A Tale of Two Trilogies, One Message
Self-reliance, courage, determination, pursuit, finding one’s higher self, soul searching, there’s a lot to love about Lord of Columbia and Comeback Kid. Different genres, different characters, different goals, one narrow path. Different settings, time periods, abilities, realism versus fantasy, the whole nine yards, one world.
Lord of Columbia and Comeback Kid may be different works, but something rings true for each; the mission of this blog, My Freedom Flame. On one end, Lord of Columbia deals with sensitive issues like the deep state, government corruption, lies, and the strangle they’ve placed on our media, and usurpation of individual liberties. Lord of Columbia is the more adult-oriented of the two, and it’s not something parents would want their children reading. Heck, I’d shudder if I caught my own mother reading it.
Comeback Kid is family-friendly, and a good read for anyone from kids to adults. It has a broader target market, because it’s inspirational, something all age levels can take a message from. Comeback Kid contains more drama and less melodramatic action like its cousin, Lord of Columbia. Whereas Lord of Columbia is suspenseful, Comeback Kid is attached to realism.
So, what am I getting to when I claim both hold true to My Freedom Flame’s mission?
Lord of Columbia preaches liberty, true liberty through and through, while Comeback Kid speaks of self-reliance and responsibility for one’s own actions. Whereas Lord of Columbia has a booklist of influences, mainly political, but fantastical as well, Comeback Kid is nothing more than a ‘what-if’ scenario that walked into my head one day.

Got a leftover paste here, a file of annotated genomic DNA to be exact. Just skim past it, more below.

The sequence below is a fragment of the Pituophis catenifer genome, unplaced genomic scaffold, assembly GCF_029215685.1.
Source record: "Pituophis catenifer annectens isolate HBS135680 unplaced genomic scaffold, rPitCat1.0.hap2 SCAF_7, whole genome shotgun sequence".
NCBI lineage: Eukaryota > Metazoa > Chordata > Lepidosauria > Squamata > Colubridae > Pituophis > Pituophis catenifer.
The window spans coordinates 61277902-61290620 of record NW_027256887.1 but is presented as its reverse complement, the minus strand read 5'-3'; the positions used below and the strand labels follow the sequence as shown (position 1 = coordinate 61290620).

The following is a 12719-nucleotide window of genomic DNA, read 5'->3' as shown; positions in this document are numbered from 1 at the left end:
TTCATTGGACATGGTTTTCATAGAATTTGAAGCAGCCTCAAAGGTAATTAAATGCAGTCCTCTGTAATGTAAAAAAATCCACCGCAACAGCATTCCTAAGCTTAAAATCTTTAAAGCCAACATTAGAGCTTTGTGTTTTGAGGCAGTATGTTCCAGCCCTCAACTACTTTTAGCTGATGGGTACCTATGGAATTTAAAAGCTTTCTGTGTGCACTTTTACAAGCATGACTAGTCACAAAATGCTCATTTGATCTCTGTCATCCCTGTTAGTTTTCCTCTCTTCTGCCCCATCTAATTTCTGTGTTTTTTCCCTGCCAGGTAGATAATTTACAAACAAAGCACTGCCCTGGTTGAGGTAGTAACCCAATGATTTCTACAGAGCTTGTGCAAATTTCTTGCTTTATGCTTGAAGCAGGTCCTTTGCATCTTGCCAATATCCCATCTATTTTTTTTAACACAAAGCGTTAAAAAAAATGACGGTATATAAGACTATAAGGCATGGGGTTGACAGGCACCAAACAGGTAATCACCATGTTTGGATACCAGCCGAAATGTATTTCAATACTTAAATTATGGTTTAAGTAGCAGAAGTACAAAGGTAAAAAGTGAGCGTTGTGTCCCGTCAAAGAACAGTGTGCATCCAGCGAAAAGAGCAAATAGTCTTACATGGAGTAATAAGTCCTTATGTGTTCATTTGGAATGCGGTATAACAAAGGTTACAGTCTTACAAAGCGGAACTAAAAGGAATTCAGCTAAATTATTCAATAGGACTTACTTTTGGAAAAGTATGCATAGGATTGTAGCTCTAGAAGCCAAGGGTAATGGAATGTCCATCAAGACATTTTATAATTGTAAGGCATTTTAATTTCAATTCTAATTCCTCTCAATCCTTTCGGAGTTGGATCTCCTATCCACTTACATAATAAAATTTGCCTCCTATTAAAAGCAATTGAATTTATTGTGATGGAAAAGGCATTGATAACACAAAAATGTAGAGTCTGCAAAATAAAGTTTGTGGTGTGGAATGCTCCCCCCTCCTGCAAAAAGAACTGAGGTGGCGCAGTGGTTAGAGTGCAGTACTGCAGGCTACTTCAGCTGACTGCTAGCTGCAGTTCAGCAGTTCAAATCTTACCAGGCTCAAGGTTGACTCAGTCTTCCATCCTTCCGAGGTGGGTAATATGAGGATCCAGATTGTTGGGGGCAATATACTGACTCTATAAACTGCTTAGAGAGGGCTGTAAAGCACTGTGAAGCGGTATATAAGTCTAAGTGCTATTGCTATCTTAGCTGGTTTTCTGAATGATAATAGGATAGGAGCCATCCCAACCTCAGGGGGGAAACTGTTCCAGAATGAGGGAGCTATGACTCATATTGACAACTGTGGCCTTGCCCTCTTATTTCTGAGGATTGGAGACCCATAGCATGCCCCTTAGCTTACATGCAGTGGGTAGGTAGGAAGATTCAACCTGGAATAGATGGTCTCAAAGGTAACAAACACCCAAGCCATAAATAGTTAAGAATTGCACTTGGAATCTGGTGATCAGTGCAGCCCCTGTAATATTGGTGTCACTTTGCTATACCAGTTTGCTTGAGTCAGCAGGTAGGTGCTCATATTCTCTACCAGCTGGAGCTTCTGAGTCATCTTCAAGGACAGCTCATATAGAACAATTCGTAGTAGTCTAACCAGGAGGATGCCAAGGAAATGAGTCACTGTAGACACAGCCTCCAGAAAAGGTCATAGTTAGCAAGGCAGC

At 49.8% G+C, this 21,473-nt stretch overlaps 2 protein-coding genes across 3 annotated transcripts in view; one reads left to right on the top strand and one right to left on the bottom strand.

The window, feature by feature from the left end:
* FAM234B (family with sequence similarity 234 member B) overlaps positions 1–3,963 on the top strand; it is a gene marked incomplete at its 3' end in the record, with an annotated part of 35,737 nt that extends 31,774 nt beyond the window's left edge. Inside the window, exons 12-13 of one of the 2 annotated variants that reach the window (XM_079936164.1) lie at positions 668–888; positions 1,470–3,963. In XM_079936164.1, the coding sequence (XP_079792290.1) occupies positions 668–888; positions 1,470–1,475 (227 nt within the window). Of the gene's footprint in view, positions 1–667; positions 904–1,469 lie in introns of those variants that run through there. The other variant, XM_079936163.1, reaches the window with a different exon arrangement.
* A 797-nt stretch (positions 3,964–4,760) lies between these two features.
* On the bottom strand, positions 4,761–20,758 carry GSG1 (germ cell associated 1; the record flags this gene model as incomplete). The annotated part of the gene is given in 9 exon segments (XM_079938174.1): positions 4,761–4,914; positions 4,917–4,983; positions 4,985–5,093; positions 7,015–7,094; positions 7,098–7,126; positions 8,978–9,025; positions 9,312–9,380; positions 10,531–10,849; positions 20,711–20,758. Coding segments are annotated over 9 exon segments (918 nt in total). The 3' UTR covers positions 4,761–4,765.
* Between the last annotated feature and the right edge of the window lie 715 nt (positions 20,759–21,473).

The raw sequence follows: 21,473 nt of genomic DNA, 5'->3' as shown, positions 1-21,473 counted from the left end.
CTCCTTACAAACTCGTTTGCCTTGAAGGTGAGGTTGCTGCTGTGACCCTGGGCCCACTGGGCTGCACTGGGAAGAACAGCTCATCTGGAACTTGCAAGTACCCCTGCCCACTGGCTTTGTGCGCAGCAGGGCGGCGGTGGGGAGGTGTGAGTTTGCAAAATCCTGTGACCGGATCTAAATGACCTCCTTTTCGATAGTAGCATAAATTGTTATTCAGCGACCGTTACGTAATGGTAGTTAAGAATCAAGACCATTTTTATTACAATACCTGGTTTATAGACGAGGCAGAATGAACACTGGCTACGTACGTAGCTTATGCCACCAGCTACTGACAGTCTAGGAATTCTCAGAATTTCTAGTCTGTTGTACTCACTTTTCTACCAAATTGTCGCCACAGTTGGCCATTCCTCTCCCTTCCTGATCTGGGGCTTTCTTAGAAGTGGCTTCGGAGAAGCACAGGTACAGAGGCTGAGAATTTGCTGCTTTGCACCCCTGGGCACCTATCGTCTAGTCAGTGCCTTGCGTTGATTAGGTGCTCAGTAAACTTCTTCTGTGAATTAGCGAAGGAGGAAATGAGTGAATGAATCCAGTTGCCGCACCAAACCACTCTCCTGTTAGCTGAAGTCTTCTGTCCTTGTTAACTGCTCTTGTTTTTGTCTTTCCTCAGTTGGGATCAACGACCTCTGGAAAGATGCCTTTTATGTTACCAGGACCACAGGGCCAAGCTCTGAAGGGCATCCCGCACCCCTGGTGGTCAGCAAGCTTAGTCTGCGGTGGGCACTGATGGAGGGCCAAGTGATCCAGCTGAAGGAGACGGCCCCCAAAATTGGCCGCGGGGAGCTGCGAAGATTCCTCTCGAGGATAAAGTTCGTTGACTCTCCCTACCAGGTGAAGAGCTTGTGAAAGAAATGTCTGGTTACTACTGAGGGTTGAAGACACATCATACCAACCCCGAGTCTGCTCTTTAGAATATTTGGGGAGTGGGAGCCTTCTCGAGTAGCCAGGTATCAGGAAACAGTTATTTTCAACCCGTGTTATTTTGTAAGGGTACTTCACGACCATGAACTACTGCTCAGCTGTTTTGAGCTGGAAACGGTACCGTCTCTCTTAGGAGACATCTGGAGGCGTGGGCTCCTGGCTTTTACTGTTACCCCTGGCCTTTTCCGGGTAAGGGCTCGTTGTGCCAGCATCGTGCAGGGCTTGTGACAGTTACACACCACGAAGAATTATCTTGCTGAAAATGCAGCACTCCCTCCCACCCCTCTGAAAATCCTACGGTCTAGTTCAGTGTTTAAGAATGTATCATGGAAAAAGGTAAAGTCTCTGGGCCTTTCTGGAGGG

Some ask me which series I like more, and many think Lord of Columbia because I’ve spent much more time on getting it down pat. While it’s true Lord of Columbia receives more time and Comeback Kid is in its early drafts, it’s because Lord of Columbia has much more complex storylines while Comeback Kid isn’t plot hole prone.
Lord of Columbia, the whole trilogy, has taken ages to write due to its complexity from the characters to the storyline itself. Comeback Kid is simpler. Both are fun to write (I wrote an original draft of Comeback Kid a while back, but found the writing was abysmal), but Comeback Kid will serve as my ‘break’ from the complex systems Lord of Columbia offers.
In other words, Lord of Columbia is my weekday, Comeback Kid is my weekend.
Yet, the messages of liberty, self-reliance, willpower, and never-say-die attitudes burn deep in each. The messages are similar, despite one leaning toward the micro-level and the other on the macro-level, but the stories are unique.
Different audiences will cater to each. Lord of Columbia will have a narrower audience early on, as it targets pro-liberty and contemporary fantasy advocates while Comeback Kid is a good fit for anyone who loves say, The Traveler’s Gift.
Those who like complex magical systems, a little old-school pre-Christian religion, some sci-fi and modern fantasy will dig Lord of Columbia. For someone looking for a more traditional work where inspiration is the name of the game, Comeback Kid will suit their needs.
Whatever your interests, either Lord of Columbia (the big scope), or Comeback Kid (the small scope) might just suit your needs and motivate you back to the principles of liberty, self-reliance, independence, and the desire to pursue anything you find important.